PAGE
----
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Protecting sight

We work to prevent avoidable blindness and save the sight of the some of the world’s most vulnerable people.

Smiling girl from Uganda

We fund operations for people who need them, and train eye care workers and surgeons to provide sight-saving treatment.

Through community volunteers in developing countries, we also arrange for medication to be distributed to local communities to prevent blinding diseases.

Here you can find out about some of the eye conditions and causes of blindness that Sightsavers helps to treat, what we’re doing about them, and how you can help.

Trachoma

Trichiasis patient Edisa Nalubanga has her bandages removed after surgery.

Trachoma is the world’s leading infectious cause of blindness, and starts off as an eye infection a bit like conjunctivitis.

If it isn’t treated, over time it causes scarring to the eyelid that makes the eyelashes turn inward and scrape against the eye, causing tremendous pain and, eventually, blindness. The infection can be treated with antibiotics, while surgery can stop the eyelashes rubbing against the eyeball.

What we’re doing

Sightsavers aims to eliminate trachoma completely in the countries in which we work.

More about trachoma

River blindness

A man examines black fly larvae found near the the Agogo river in northern Uganda.

River blindness, also known as onchocerciasis, is a parasitic infection that can cause severe skin irritation, itching, visual impairment and irreversible blindness.

It is spread by the bite of infected black flies that breed in fast-flowing rivers, which gave rise to the term ‘river blindness’. It can be treated with medication to help stop the spread of infection.

What we’re doing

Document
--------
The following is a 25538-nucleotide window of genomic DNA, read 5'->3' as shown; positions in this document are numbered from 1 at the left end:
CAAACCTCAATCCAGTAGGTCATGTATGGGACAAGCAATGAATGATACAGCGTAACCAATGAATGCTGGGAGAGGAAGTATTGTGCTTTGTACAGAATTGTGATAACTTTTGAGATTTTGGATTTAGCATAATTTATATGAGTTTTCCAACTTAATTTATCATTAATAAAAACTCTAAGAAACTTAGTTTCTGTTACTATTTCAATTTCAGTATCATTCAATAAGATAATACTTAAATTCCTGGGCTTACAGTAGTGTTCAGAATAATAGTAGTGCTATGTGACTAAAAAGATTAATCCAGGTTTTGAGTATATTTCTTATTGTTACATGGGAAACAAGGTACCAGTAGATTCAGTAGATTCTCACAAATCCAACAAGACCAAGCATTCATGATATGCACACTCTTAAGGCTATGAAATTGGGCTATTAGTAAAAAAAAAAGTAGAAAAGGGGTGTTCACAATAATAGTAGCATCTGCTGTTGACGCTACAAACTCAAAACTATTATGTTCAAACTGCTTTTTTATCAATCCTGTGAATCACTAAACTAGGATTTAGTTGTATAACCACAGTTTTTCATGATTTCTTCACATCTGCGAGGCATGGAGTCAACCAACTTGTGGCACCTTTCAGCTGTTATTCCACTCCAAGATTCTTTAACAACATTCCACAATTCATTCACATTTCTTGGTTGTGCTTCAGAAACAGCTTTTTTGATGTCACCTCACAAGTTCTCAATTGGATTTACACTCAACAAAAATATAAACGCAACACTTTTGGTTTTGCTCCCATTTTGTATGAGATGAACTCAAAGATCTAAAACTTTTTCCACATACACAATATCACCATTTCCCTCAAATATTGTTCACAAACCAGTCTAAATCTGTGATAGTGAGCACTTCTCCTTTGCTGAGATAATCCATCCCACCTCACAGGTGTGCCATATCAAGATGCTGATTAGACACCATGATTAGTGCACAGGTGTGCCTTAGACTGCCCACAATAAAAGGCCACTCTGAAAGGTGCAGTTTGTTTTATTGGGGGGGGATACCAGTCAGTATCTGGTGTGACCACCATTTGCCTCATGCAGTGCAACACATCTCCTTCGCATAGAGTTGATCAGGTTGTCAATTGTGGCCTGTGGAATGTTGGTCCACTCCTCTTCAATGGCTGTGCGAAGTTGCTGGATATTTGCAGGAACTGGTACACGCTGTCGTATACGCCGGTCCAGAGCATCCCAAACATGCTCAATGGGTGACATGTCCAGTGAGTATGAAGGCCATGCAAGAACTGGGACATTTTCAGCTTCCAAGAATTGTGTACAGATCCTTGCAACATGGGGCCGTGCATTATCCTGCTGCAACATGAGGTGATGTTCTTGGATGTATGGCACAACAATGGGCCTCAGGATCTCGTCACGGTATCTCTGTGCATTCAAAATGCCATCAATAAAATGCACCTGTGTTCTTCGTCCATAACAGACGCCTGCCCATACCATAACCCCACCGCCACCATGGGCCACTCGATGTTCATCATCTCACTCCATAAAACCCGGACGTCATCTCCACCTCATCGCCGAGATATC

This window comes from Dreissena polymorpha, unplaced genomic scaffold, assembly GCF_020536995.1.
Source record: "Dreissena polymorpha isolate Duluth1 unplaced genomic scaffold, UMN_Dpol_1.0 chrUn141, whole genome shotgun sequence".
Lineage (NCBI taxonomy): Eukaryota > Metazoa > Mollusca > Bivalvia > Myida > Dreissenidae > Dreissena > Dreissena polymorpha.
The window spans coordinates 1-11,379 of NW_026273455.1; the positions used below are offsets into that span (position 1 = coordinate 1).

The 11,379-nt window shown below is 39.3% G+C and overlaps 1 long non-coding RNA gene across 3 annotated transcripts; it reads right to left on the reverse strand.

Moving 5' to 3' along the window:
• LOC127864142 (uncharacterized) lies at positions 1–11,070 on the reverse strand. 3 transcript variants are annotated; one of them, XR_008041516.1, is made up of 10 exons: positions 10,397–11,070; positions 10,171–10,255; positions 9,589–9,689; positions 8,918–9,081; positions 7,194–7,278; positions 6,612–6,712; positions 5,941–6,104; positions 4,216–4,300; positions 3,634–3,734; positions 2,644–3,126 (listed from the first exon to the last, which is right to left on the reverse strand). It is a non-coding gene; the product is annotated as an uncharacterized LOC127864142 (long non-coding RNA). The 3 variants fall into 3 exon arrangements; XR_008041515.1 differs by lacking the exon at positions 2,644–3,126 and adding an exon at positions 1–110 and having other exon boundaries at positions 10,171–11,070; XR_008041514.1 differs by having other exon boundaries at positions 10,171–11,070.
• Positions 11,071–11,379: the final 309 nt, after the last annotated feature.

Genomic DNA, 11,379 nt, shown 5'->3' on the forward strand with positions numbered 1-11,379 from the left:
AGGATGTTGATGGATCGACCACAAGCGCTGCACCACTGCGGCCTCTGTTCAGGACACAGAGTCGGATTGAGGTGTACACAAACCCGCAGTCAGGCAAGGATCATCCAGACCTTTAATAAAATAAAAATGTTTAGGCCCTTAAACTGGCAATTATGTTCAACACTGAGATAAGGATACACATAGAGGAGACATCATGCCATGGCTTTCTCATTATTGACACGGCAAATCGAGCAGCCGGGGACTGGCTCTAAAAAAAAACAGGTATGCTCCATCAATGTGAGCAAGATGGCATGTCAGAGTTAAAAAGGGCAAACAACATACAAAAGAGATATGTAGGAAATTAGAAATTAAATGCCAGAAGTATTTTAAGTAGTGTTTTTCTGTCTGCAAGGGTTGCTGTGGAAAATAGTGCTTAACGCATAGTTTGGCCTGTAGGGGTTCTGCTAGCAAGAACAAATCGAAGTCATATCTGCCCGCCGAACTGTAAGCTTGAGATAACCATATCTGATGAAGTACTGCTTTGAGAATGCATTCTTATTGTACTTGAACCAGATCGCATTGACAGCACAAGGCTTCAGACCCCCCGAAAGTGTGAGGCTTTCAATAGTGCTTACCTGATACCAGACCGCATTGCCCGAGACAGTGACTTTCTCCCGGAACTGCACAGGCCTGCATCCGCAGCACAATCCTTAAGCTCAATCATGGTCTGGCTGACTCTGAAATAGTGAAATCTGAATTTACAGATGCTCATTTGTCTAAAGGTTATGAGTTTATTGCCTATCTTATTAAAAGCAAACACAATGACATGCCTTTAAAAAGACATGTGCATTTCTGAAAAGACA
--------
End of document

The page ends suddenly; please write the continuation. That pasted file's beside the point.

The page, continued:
In 2017, Sightsavers helped to distribute more than 48 million treatments for the disease.

More on river blindness

Cataracts

A man has his eyes checked for trachoma in Ghana.

Cataracts are caused by a build-up of protein that clouds the eye’s lens, which can lead to blurred vision and, eventually, blindness.

The condition is often thought to only affect older people, but in developing countries it’s a huge problem for children too. Cataracts are thought to cause up to 60 per cent of blindness in parts of Africa, and 20 million people worldwide are blind because of the condition.

What we’re doing

In 2017, Sightsavers helped to provide more than 316,000 cataract operations.

More about cataracts

Refractive error

16-year-old Mohammed from Zanzibar is measured for spectacles.

Refractive errors are caused by irregularity in the shape of the eye, making it hard to focus clearly.

They include myopia (short-sightedness), hyperopia (long-sightedness), astigmatism (caused by an irregularly curved cornea) and presbyopia (a normal ageing change where the eye is no longer able to focus at close range). These eye conditions can be particularly problematic in poorer developing countries, where those affected may not be able to afford sight tests or spectacles.

What we’re doing

Sightsavers distributes spectacles and helps to train optometrists to diagnose vision problems.

More on refractive error

Other conditions

A five-year-old girl in Ethiopia has her eyes checked for trachoma.

Sightsavers also works to treat and prevent a range of other eye conditions that can cause visual impairment or blindness.

These include glaucoma, which is caused when the eye’s drainage becomes blocked, leading to pressure that can damage the optic nerve. Our work also covers diabetic retinopathy, which affects the blood vessels in the back of the eye.

How do our eyes work?

Our eyes are responsible for four-fifths of all the information our brain receives.

More about our eyes

More about eye health

Two smiling children from the Yendi district in Ghana wave their hands in the air.
Sightsavers blog

What we’ve learned from trachoma elimination in Ghana

Sarah Bartlett reflects on Sightsavers’ involvement in this milestone, what we’ve learned from the experience and the work that lies ahead.

Sightsavers staff and guests stand on stage and wave at the camera.
sightsavers_news

Super School of 5 trachoma programme expands to Nigeria

The project, which uses superhero characters to educate children about the spread of trachoma, will be introduced as part of efforts to fight the disease.

Hula wears her new glasses and reads from a sheet of paper.
Sightsavers from the field

August highlights: updates from around the world

The latest from Kenya, where Sightsavers staff have been carrying out eye screenings in a refugee camp in Turkana. Plus news from India and Nigeria.